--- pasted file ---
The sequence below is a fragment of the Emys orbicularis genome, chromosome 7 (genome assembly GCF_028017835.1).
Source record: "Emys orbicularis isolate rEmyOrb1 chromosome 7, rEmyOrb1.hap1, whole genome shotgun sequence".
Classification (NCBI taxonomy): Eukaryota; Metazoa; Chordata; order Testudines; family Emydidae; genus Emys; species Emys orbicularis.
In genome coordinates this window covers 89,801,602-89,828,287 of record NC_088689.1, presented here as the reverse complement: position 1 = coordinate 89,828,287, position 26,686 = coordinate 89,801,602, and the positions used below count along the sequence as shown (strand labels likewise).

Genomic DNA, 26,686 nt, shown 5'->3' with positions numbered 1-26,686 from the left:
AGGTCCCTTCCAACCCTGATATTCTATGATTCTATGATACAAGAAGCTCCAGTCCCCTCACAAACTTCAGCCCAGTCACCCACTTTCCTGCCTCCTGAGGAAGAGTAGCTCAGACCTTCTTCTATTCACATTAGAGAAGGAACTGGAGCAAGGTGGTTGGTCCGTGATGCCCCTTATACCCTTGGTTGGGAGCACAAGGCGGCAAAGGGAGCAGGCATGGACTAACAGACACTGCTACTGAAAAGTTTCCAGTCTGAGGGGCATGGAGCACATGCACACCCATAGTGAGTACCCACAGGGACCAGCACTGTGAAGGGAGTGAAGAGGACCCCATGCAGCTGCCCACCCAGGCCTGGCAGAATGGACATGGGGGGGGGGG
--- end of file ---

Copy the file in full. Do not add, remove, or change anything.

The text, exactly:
The sequence below is a fragment of the Emys orbicularis genome, chromosome 7 (genome assembly GCF_028017835.1).
Source record: "Emys orbicularis isolate rEmyOrb1 chromosome 7, rEmyOrb1.hap1, whole genome shotgun sequence".
Classification (NCBI taxonomy): Eukaryota; Metazoa; Chordata; order Testudines; family Emydidae; genus Emys; species Emys orbicularis.
In genome coordinates this window covers 89,801,602-89,828,287 of record NC_088689.1, presented here as the reverse complement: position 1 = coordinate 89,828,287, position 26,686 = coordinate 89,801,602, and the positions used below count along the sequence as shown (strand labels likewise).

Genomic DNA, 26,686 nt, shown 5'->3' with positions numbered 1-26,686 from the left:
AGGTCCCTTCCAACCCTGATATTCTATGATTCTATGATACAAGAAGCTCCAGTCCCCTCACAAACTTCAGCCCAGTCACCCACTTTCCTGCCTCCTGAGGAAGAGTAGCTCAGACCTTCTTCTATTCACATTAGAGAAGGAACTGGAGCAAGGTGGTTGGTCCGTGATGCCCCTTATACCCTTGGTTGGGAGCACAAGGCGGCAAAGGGAGCAGGCATGGACTAACAGACACTGCTACTGAAAAGTTTCCAGTCTGAGGGGCATGGAGCACATGCACACCCATAGTGAGTACCCACAGGGACCAGCACTGTGAAGGGAGTGAAGAGGACCCCATGCAGCTGCCCACCCAGGCCTGGCAGAATGGACATGGGGGGGGGGG